The show’s initial focus is on action, with Buffy fighting a new “monster of the week” each episode, including crazed Inca mummies, a giant praying mantis (probably the nadir of the show’s episodes) and – apparently – a serial-killing sentient puppet. However, she also has a recurring problem in the form of the Master’s plan to break free and open the Hellmouth, thus ending the world (or flooding it with demons). The show also gives Buffy a potential love interest, Angel, a “reformed” vampire who has had his soul restored by a gypsy curse. The twelve-episode first season culminates in a final battle where the Master is defeated.

Although the later seasons are much longer (22 episodes apiece), the first season establishes the show’s basic format: a threat – the “Big Bad” – is established in the opening episodes, which at first is in the background and vague and then grows more powerful, usually becoming prominent by mid-season, where there is usually a twist or reversal which ups the stakes and drives the back half of the season. Buffy also has personal challenges to face at the same time, involving romance, her academic career or her family life. With some variations, each season of the show broadly follows this arc, with occasional moderate changes in format driven by events such as Buffy and her friends graduating from high school to college at the end of Season 3. Whedon chose this format over the “one big story unfolding across the entire series” approach favoured by one of his favourite shows, Babylon 5, because it gave greater closure to each season (making it less problematic if the show was unexpectedly cancelled). However, he later acknowledged this was somewhat contrived – a new threat showing up in September that was normally defeated by May, with there being no threat at all over the summer – and seeded in more long-running story arcs into the later seasons, whilst also including a series-long, ongoing threat in the spin-off show Angel (that of evil law firm Wolfram & Hart).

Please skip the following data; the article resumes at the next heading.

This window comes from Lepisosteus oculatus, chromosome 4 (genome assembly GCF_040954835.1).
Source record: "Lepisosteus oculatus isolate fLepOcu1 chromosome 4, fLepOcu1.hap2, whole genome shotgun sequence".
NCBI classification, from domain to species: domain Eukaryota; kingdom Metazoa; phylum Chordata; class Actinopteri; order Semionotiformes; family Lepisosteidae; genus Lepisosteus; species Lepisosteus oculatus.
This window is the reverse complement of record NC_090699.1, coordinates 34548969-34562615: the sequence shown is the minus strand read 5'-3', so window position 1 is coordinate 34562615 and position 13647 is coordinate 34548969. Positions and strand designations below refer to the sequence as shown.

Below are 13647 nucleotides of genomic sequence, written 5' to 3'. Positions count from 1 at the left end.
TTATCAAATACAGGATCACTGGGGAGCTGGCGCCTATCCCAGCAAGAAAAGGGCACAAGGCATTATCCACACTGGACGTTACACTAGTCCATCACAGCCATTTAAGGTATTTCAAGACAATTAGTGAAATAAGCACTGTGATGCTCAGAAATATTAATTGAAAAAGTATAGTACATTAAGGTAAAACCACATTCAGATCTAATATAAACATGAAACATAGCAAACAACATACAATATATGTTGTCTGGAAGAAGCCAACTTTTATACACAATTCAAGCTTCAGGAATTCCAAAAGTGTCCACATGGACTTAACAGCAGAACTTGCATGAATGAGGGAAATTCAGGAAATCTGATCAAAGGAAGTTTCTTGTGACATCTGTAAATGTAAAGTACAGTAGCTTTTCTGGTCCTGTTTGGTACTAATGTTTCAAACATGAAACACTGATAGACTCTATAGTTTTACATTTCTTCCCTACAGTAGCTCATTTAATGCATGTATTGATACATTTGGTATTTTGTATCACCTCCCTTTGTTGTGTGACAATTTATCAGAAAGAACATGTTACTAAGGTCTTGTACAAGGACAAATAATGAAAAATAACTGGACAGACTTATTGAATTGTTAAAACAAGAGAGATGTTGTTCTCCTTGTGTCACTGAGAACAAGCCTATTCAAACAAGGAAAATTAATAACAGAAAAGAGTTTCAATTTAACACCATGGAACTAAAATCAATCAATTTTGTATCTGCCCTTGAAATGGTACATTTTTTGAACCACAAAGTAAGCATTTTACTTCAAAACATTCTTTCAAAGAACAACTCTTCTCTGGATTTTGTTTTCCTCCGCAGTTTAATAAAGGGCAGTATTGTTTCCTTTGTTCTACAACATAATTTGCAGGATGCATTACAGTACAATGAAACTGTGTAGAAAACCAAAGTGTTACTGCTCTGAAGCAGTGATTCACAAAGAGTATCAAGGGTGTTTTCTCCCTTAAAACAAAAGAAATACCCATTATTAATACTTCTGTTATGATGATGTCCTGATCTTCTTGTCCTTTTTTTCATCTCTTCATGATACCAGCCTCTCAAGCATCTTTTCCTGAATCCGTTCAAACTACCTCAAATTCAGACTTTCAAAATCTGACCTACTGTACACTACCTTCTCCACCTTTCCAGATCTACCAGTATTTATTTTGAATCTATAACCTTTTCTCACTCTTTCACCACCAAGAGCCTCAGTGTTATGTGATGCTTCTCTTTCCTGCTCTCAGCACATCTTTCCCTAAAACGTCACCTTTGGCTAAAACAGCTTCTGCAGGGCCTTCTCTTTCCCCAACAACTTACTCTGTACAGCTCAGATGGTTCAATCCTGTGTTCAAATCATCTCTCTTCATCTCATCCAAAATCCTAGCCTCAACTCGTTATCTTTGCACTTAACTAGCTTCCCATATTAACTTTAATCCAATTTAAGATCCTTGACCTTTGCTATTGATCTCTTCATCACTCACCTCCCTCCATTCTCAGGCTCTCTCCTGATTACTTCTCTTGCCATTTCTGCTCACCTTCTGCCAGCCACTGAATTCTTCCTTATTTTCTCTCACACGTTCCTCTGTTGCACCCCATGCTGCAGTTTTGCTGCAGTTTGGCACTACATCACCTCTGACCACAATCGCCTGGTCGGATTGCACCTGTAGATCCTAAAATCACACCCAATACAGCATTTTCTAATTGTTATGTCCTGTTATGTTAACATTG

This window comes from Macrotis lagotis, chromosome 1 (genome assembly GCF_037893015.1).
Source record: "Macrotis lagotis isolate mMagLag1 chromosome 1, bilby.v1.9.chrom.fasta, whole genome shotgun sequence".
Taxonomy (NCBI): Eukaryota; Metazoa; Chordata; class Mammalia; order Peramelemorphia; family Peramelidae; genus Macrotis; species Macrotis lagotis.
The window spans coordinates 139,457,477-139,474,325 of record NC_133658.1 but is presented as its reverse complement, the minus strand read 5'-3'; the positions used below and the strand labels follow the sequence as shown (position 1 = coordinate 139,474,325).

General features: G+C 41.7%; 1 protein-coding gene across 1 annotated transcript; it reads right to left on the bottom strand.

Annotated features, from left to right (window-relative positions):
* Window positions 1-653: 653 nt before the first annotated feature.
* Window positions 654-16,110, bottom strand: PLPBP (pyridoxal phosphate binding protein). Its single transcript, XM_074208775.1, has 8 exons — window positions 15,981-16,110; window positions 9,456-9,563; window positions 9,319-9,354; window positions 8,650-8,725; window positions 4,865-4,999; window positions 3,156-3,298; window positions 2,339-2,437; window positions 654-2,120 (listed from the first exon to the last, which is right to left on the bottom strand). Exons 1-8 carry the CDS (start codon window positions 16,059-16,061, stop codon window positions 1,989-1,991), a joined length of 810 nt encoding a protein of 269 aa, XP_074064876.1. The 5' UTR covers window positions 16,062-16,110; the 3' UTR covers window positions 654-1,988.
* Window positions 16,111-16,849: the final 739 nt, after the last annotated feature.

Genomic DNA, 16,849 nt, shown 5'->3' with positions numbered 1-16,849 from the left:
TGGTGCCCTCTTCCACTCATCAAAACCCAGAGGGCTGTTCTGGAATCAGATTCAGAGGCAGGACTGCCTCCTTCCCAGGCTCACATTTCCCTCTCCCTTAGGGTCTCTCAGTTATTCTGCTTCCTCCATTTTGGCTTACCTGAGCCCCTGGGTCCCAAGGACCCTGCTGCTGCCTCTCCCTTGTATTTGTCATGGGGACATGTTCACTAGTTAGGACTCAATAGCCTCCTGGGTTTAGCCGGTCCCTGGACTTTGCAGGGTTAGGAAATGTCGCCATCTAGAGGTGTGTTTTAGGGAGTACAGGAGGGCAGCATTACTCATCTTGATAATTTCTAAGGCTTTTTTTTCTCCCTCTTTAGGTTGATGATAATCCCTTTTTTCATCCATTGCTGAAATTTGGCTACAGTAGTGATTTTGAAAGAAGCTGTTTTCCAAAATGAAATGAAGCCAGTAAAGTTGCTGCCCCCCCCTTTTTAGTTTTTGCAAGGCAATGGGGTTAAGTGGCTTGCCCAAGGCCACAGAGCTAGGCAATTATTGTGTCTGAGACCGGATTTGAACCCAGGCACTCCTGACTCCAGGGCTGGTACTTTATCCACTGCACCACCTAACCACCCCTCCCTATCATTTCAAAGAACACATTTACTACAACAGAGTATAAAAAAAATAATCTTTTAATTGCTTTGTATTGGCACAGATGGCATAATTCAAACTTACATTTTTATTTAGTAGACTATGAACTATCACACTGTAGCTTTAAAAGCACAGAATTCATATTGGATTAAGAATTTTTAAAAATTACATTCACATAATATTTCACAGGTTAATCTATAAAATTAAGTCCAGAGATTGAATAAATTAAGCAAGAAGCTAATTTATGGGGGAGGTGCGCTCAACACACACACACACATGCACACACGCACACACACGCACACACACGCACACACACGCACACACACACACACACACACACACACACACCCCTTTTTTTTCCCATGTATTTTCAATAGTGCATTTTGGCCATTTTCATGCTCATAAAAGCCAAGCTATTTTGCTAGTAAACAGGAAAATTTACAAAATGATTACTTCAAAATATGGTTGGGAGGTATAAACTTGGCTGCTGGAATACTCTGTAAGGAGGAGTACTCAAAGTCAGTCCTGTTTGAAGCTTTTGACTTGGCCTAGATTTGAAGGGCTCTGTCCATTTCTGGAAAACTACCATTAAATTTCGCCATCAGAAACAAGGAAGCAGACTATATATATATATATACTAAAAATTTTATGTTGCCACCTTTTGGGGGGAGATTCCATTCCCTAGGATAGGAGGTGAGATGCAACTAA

Spike (James Marsters) was an early-series villain who returned later on as a friend and ally.

The reasons for Buffy the Vampire Slayer’s commercial and popular success were obvious: the young and photogenic cast and the stories mixing action, drama, soap opera elements and romance. The reasons for its critical success were initially less clear; contemporary young dramas such as Charmed, Roswell and Dawson’s Creek seemed to be somewhat more risibly received by adult critics whilst Buffy was wowing them as early as the end of Season 1. The reasons for this are numerous. The first is that Buffy is the rare show that completely masters tonal variation, a hallmark of Joss Whedon’s work (who also does the same thing in Angel, Firefly and the two Avengers movies he worked on). Buffy is an intense teenage character drama one minute, an all-out action show the next and then a comedy. During and after Season 4 it also developed a nice line in unexpected experimentation, with one episode taking place almost completely without dialogue and another being a musical filled with original songs referencing and pushing forwards the plot.